“As in many Mexican-American households, tamales were a Christmas Eve tradition in our home.” Laura shares her festive family recipe for these delicious hot tamale parcels.
These labor-intensive treats were part of any celebration banquet for the ancient Aztecs, who stuffed them with a wide variety of savories and sweet, from snails, game and fish to broad beans and boiled fruit. I love untying the little packets and peeling the husk away to reveal the rich, pudding-like steamed masa, redolent of corn and concealing a pocket of vivid red chile pork. My grandmother made a sweet version with bananas and raisins. They are definitely not something you throw together in 15 minutes, but they come together more quickly when you form a production line in your kitchen. Get all the relatives involved!
You’ll need to visit your local Mexican market or a specialty shop that stocks authentic ingredients to find the corn husks and dried chiles for this dish; or shop for what you need online. Tamales are basically a thick batter made from ground dried corn mixed with lard or shortening that is stuffed with some meat and/or vegetables, enclosed in a dried corn husk and steamed. A velvety chile sauce is often served on the side. The result is definitely greater than the sum of its parts and truly worthy of a celebration.
Red Chile Pork Tamales
makes about 30
1 1/3 cups fresh pork lard, chilled (or vegetable shortening)
2 teaspoons baking powder
2 scant teaspoons salt
3 1/2 cups masa harina mixed with 2 cups plus 4 tablespoons hot water and cooled to room temp
1 1/3 cups chicken stock, ideally homemade
1 pound dried corn husks
4 lbs boneless pork shoulder (aka Boston butt)
2 tablespoons sunflower oil
2 small onions, finely chopped
2 teaspoons Mexican oregano
2 teaspoons cumin seeds
2 teaspoons sea salt
2 oranges, sliced
2 limes, sliced
16 large dried New Mexico chiles, stems and seeds removed
4 cloves garlic, peeled and finely chopped
1/2 teaspoon freshly ground black pepper
1/4 teaspoon ground cumin
2 teaspoons sea salt
For the Masa:
In the bowl of an electric mixer fitted with the paddle attachment, combine the lard, baking powder and salt. Beat until light and fluffy. Add 2 cups masa and 2/3 cup stock; beat until thoroughly combined. Add the remaining masa and 12/3 cup stock; beat until light and fluffy, about 2 minutes. The batter should be soft but it hold its shape in a spoon. Refrigerate at least 1 hour. Batter may be stored in an airtight container in the fridge for up to 2 days.
For the Red Chile Pork:
Heat oil in a Dutch oven over high heat and brown pork on all sides. Add remaining ingredients and cover with 8 cups water. Bring to a boil and then immediately turn heat down and simmer, covered, until tender, about 2 1/2 hours.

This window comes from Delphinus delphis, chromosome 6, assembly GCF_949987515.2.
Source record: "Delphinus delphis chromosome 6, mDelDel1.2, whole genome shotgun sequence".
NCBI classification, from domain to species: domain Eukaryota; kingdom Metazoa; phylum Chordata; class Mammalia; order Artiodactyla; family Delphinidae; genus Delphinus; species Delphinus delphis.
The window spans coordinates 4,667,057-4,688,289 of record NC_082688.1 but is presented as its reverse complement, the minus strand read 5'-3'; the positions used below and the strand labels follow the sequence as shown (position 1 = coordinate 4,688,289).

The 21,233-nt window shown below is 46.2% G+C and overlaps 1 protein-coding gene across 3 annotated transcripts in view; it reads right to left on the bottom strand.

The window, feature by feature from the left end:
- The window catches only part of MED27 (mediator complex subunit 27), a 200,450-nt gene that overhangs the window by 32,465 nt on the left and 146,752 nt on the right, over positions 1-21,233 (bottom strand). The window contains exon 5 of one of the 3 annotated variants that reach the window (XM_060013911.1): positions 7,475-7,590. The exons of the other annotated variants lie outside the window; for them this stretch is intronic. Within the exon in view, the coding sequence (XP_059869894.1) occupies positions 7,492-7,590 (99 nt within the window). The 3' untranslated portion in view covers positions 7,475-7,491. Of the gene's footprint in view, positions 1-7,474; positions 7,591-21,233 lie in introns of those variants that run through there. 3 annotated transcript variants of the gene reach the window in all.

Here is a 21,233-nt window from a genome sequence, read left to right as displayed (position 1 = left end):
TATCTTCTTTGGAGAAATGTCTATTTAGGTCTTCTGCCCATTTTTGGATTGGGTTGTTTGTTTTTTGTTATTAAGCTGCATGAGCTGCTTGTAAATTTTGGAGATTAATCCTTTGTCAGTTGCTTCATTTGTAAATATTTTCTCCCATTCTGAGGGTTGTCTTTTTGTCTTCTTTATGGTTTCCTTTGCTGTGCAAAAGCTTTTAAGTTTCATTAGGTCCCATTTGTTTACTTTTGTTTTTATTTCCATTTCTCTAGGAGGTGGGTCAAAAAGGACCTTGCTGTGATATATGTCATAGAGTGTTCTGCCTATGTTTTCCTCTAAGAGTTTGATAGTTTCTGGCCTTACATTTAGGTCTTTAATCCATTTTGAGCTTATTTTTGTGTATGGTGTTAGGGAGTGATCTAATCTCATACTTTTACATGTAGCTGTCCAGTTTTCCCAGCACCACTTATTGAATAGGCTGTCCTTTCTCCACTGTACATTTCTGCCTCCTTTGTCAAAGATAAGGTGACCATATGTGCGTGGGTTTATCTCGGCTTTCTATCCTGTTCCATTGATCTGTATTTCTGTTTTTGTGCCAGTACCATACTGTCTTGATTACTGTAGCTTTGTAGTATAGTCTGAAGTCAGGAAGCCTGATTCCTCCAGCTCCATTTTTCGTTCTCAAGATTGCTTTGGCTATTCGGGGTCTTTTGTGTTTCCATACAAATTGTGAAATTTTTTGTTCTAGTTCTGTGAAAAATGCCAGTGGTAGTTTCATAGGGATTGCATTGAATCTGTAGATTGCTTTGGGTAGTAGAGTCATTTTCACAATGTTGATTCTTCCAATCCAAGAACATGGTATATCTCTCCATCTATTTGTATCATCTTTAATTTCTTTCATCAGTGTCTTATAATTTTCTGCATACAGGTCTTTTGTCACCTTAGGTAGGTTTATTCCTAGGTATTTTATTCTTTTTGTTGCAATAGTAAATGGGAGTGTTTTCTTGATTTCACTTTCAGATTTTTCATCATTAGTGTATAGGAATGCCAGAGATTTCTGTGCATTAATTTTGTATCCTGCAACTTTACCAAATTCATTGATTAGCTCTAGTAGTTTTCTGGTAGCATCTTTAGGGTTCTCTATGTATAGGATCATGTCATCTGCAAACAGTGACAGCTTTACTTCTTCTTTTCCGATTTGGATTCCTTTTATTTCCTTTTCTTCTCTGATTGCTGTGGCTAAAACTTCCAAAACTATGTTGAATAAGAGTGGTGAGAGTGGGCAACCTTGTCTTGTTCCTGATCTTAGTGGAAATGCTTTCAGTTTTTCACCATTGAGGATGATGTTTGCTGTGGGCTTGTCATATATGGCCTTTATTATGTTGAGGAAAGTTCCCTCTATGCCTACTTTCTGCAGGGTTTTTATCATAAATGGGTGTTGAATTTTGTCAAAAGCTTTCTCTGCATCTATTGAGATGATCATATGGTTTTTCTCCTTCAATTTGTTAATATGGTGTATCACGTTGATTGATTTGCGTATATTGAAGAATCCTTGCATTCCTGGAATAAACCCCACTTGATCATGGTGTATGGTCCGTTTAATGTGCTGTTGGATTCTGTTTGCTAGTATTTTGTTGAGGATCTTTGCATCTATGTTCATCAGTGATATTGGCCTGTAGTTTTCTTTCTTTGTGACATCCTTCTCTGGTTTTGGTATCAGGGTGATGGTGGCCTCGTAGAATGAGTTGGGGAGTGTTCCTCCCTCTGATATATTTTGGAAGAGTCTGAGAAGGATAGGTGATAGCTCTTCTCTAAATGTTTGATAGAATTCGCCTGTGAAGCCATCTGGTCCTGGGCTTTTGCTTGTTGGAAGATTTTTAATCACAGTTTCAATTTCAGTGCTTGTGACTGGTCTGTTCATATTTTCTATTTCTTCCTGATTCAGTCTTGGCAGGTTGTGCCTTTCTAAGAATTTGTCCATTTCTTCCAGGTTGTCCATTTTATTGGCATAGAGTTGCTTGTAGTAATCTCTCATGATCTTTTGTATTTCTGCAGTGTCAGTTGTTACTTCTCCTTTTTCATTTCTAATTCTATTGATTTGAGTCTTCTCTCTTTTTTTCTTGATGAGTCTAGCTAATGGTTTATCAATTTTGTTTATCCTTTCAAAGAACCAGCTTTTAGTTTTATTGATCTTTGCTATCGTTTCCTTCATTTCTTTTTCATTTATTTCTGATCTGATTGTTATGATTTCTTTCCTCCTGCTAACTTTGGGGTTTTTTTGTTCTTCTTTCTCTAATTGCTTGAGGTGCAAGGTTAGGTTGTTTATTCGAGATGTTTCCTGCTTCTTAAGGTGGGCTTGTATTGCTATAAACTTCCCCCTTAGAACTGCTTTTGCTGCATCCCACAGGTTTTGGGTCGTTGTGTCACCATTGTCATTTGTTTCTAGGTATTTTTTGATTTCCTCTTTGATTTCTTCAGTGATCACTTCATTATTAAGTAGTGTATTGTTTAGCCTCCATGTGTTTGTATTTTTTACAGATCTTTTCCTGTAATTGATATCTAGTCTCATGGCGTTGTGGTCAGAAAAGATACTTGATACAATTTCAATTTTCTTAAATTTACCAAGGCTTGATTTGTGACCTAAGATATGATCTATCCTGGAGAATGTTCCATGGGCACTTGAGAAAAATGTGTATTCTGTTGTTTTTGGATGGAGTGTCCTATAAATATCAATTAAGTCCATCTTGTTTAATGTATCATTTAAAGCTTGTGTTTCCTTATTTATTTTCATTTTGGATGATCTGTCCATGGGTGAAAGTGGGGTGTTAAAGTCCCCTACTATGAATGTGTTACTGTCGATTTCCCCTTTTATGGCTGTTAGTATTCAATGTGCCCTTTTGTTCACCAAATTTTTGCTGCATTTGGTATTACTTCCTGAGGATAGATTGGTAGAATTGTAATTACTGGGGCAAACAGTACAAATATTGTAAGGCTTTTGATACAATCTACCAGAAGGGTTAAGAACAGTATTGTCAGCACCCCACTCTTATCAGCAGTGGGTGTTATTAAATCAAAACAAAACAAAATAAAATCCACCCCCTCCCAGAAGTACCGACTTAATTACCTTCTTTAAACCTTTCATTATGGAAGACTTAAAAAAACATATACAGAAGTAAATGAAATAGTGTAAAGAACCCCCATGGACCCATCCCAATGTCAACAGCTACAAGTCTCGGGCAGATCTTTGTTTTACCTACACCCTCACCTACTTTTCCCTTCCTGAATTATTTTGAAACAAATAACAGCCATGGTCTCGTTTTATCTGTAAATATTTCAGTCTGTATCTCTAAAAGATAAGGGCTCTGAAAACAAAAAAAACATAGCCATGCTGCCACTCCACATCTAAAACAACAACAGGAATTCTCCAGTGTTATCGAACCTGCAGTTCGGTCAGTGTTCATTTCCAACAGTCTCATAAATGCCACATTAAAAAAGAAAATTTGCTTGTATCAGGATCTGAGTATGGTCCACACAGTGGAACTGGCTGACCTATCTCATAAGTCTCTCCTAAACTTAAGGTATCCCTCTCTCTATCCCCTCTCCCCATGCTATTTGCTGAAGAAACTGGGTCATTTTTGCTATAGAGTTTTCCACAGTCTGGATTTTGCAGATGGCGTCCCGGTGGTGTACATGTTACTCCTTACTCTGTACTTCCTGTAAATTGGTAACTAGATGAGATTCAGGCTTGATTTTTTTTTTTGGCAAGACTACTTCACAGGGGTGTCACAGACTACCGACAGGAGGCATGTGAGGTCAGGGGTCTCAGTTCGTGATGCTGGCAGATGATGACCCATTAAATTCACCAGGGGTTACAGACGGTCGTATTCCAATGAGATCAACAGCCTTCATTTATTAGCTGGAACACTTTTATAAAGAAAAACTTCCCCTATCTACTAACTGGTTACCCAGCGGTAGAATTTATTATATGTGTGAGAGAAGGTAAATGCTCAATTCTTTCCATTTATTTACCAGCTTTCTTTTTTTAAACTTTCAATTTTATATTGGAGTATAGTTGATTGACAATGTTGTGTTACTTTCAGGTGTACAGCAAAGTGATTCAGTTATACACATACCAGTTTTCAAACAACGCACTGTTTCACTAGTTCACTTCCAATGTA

Preheat oven to 400 degrees. Remove pork from liquid and, when cool enough to handle, chop into ½” cubes. Spread in a single layer on baking sheet(s) and roast in the oven until nicely browned and crispy, about 20-30 minutes, stirring once or twice. Meanwhile, strain liquid and set aside, discarding solids.
For the Tamales:
To reconstitute the dried corn husks, place them in a deep heat-proof bowl and cover them with boiling water. Set a small plate on top of husks to keep them submerged. Soak for 1 hour, rearranging/agitating husks once to make sure all parts are soaked. Remove from water and spread on a clean kitchen towel.
Return the tamale batter to the mixer. On low to medium speed, mix the batter for a few seconds to lighten the dough. Add 6 tablespoons red chile sauce and mix again to combine. The batter should not be stiff, but slightly loose and not runny. You may need to add a few tablespoons or so of chicken stock. Remember, the lighter the batter, the more tender the tamales.
To assemble, tear (or cut with scissors) one large corn husk lengthwise along the grain to make 1/4-inch-wide strips. You will need two per tamale; if strips aren’t long enough, you can tie two together. (Mother’s little helper comes in handy here.)
Place another whole husk, lightly dried, on work surface, pointed end away from you. Scoop about ¼ cup masa onto the middle and spread into a 4-inch square, leaving a 1 ½” border on the pointed end and a 1” border on the other sides. Spoon 2 tablespoons filling down the center of the masa. Bring long sides together to form a cylinder, making sure the batter encases filling. Fold the pointed end under; tie loosely with husk strip. Fold the flat end under; tie. Repeat.
I know, I’m making it sound easy, and you will probably find the masa sticking and the corn husk tearing, etc. But these are incredibly forgiving and it’s really not about perfection here. Take your time and you’ll get the hang of it! Make these until you run out of masa. You may have leftover pork. This is a good thing.
To steam the tamales, I use one of those flat, collapsible metal steamers set inside a big pot. Put a few inches of water in the pot and line the steamer with leftover corn husks. Then pile in all the tamales (they can be stacked on top of each other), cover and set the steamer over high heat. When steam puffs out, reduce the heat to medium. Steam 1 hour 15 minutes, adding more water when necessary. (Do not let the pot dry out—it’s a disaster!!) To check for doneness, unwrap a tamale. If it’s ready, the masa will come free from the husk quite easily and feel soft. If masa sticks to the husk, rewrap, and continue steaming another 15-20 minutes. Remove from heat; let stand 15 minutes for batter to firm up. Tamales will remain warm for about 1 hour. Once cooled, these can be frozen and will keep for several months. To heat, place directly in steamer from freezer.
Words and Photography by Laura Silverman
Laura also makes a delicious Lamb Moussaka. Click on the aubergines below to get the recipe.